Nutrients
Moisture9.4%
Protein*min. 35%
Fat*min. 21%
Fiber*max. 9%
Carbs*approx. 33%
Ash*approx. 2%
Caloriesapprox. 373 / 100g
Allergensseafood
* on a dry matter basis
What We Like
  • Helps to maintain a healthy weight
  • Helps to prevent dental issues
  • Less carbs than average
  • High in fiber
  • Promotes healthy skin and coat
What We Don't Like
  • Contains grains
  • Not for cats with seafood allergies

Best Dry Cat Food For Urinary Crystals: IAMS Proactive Health Urinary Tract Health

IAMS Proactive Health Urinary Tract Health (UTH) is designed to limit the chance of urinary crystals forming by lowering the pH of your cat’s urine. Urinary crystals increase the risk of bladder and kidney infections, so crystal prevention is high on the list for cats with kidney disease. The kibble has slightly more moisture than the average dry cat food and a dose of healthy vitamins and minerals that prevent shedding and improve the immune system.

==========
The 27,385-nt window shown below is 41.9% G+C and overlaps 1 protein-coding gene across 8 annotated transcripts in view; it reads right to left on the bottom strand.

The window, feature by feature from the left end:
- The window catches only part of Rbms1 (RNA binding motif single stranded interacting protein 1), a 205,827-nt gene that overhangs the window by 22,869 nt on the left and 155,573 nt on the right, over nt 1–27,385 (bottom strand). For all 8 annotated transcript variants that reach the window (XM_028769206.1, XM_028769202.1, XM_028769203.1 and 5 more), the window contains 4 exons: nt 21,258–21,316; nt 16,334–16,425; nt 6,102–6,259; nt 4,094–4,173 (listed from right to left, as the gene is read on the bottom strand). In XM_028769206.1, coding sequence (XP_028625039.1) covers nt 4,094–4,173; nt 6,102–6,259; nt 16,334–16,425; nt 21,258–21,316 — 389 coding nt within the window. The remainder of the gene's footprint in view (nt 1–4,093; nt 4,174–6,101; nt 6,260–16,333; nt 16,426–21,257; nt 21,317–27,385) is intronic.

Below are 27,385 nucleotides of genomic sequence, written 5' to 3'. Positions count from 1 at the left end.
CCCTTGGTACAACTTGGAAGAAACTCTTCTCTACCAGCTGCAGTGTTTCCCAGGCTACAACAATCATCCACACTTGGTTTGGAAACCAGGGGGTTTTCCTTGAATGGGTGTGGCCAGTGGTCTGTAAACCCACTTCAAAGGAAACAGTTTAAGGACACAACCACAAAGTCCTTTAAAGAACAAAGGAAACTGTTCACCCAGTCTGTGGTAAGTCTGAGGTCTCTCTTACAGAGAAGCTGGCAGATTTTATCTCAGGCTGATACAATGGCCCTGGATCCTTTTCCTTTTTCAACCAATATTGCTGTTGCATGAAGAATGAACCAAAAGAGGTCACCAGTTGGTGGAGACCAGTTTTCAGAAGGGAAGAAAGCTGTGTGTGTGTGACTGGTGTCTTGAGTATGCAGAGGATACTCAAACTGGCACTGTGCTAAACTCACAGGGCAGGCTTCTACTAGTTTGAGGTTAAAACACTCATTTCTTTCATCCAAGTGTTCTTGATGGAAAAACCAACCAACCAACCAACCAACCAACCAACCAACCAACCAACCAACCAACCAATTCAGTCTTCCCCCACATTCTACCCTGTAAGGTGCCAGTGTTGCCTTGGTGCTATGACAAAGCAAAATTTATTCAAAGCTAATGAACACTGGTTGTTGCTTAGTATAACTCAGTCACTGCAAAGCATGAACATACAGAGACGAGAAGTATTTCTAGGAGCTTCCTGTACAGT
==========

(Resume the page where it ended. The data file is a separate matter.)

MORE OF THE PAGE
Some cat owners report their cats getting diarrhea or gas after eating IAMS Proactive Health UTH. This is likely a response to the fish oil due to an undiagnosed seafood allergy. If your cat experiences gastric upset after eating this product, switch them back to their old food and contact your vet to be safe. That said, most cats have no problems with IAMS Proactive Health UTH and are actually quite happy eating it.

IAMS Proactive Health UTH is higher in potassium, and also calcium, than most dry cat foods. You should only feed it to cats with kidney disease who are known to have a deficiency in both. If you overdose your cat on either potassium or calcium, the effects could be detrimental and actually worsen her kidney disease. Always talk to your vet about the exact dietary requirements for your cat.